• As many as 9,617 permanent employees, including pilots and cabin crew with deep technical and operational expertise, will be up for grabs along with the airline’s brand as well as the famous “Maharaja” and “Flying swan” logos.

  • The bid document also states that the existing FDI policy, which allows a foreign airline to buy up to 49% in Air India, will continue to apply.

Who will be eligible to bid for the sale?

  • Any private or public limited company, a corporate body and a fund with a net value of Rs. 3,500 crore will be eligible to bid.

  • The last date for submitting interest to the transaction adviser is March 17 and the outcome of this round will be known by March 31, following which qualified bidders will be given two months to submit financial bids.

How will the deal go about?

  • The private player keen to buy Air India will also have to take on liabilities of Rs. 32,474 crore, which includes the airline’s debt of Rs. 23,286 crore.

  • The government will absorb Rs. 56,334 crore in liabilities, including Rs. 36,670 crore of debt. These have been transferred to a special vehicle known as Air India Assets Holding Limited (AIAHL), which will also comprise real estate and other assets worth Rs. 17,000 crore. Therefore, the net liability to be borne by the government will be Rs. 39,259 crore.

  • All employees will go to the new buyer. There are no excess employees in Air India. The buyer should retain these employees for a certain lock­in period, which would be divulged in the share purchasing agreement. The government was exploring different modalities to ensure that the retired staff have a medical cover.

Conclusion

A clean exit by the government and exclusion of the entire non­aircraft related debt signal a bold reform and a very determined effort to exit the airline to allow the taxpayers’ funds to be utilised for the government’s social agenda. This may be the single biggest write­off by the government.

Source: The Hindu

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GS-III : Miscellaneous
Centre, Assam govt. sign accord with Bodo groups

Syllabus subtopic: Linkages between Development and Spread of Extremism.

Prelims and Mains focus: about the Bodo Accord and its significance; about Bodo tribe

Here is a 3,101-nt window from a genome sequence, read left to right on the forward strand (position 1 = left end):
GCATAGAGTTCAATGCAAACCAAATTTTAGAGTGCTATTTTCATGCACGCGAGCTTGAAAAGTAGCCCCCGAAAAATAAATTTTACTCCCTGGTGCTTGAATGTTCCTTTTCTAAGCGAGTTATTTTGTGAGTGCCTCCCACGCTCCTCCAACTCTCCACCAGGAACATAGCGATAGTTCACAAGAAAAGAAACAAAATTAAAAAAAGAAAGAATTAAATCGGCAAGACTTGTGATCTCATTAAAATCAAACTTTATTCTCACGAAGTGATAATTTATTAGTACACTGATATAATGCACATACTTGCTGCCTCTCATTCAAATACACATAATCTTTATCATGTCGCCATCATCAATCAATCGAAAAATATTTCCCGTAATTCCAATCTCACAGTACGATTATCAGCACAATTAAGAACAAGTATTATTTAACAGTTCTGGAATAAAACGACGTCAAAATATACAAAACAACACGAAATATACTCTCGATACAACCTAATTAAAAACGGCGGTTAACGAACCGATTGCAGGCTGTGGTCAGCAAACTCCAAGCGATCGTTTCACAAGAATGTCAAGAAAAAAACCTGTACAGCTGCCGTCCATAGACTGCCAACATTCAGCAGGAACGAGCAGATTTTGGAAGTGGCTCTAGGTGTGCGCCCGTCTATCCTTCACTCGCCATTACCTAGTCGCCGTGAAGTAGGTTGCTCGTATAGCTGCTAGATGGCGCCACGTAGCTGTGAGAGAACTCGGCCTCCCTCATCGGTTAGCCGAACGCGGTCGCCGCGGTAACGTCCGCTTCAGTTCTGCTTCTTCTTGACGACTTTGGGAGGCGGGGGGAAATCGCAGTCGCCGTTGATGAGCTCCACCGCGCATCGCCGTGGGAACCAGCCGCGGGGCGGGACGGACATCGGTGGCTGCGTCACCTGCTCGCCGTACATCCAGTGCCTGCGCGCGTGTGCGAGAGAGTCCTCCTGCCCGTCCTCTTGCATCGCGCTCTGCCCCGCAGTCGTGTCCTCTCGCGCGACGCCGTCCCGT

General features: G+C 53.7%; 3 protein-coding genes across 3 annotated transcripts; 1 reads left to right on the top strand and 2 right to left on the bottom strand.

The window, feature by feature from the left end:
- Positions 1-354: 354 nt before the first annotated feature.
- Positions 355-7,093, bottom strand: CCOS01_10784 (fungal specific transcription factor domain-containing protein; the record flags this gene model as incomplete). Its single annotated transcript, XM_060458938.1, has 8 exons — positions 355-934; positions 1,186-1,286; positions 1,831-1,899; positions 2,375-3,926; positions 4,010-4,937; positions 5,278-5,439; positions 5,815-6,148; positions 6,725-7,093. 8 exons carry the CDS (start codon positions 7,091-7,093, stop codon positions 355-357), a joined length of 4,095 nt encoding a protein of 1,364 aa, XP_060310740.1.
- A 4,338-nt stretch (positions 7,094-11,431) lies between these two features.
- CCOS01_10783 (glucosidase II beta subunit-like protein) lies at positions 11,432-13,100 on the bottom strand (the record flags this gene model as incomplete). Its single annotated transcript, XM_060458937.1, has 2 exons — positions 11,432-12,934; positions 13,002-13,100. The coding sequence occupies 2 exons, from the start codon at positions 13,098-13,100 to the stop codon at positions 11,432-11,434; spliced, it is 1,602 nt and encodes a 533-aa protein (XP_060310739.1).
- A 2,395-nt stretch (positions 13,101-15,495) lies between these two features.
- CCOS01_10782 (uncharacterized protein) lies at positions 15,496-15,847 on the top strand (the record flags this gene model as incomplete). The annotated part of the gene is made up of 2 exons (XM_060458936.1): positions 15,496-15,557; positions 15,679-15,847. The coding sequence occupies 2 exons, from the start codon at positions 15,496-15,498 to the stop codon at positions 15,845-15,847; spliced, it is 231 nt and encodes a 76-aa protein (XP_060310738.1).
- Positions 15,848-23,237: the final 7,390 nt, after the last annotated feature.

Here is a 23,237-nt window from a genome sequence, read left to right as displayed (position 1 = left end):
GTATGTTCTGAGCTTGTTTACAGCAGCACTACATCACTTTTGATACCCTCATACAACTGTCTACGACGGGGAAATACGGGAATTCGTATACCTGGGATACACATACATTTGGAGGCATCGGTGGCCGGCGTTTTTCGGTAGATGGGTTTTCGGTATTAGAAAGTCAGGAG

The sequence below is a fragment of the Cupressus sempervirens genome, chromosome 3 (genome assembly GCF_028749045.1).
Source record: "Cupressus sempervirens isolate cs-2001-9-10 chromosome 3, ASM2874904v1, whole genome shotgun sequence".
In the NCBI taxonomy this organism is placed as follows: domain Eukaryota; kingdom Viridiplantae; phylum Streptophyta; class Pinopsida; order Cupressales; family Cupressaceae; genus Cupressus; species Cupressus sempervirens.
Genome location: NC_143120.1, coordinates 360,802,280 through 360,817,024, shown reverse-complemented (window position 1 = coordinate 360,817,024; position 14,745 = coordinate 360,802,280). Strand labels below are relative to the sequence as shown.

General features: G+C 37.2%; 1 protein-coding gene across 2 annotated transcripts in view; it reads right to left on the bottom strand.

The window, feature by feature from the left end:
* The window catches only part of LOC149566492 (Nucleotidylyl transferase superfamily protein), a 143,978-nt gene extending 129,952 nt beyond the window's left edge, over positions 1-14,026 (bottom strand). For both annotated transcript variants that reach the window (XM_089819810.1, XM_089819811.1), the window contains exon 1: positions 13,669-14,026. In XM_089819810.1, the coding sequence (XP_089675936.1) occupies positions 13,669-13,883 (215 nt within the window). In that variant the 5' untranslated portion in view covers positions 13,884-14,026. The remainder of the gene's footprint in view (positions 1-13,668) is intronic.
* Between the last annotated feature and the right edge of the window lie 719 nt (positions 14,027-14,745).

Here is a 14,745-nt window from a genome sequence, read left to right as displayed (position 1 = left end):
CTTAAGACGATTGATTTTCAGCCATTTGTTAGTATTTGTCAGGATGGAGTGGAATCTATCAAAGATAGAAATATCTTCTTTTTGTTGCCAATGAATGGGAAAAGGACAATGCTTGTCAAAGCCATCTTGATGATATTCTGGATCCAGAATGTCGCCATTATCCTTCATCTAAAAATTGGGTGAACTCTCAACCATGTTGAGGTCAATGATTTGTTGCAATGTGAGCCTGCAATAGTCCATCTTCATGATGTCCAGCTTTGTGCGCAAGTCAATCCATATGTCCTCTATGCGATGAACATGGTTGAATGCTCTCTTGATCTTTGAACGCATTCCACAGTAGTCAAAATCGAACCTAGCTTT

News: The Ministry of Home Affairs (MHA), the Assam government and Bodo groups signed an agreement to redraw and rename the Bodoland Territorial Area District (BTAD) in Assam, currently spread over the four districts of Kokrajhar, Chirang, Baksa and Udalguri.

Background

Several Bodo groups, led by the All Bodo Students Union (ABSU), have been demanding a separate land for the ethnic community since 1972, a movement that has claimed nearly 4,000 lives.

About the agreement

  • As per the agreement, villages dominated by Bodos that were presently outside the BTAD would be included and those with non­Bodo population would be excluded.

  • Bodos living in the hills would be granted Scheduled Hill Tribe status.

  • As of now, the agreement had not addressed the issue of “citizenship or work permit” for non-domiciles in the BTAD, to be renamed as the Bodoland Territorial Region.

How will the settlement go through?

  • The memorandum of settlement says that the criminal cases registered against members of the NDFB factions for “non­heinous” crimes shall be withdrawn by the Assam government and in cases of heinous crimes it will be reviewed.

  • Around 1,500 cadres of NDFB (P), NDFB (RD) and NDFB (S) will be rehabilitated by Centre and Assam Government. They will be assimilated in the mainstream and will surrender on January 30 on Mahatma Gandhi’s death anniversary.

  • The families of those killed during the Bodo movement would get Rs.5 lakh each.

  • After the agreement, the NDFB factions will leave the path of violence, surrender their weapons and disband their armed organisations within a month of signing the deal.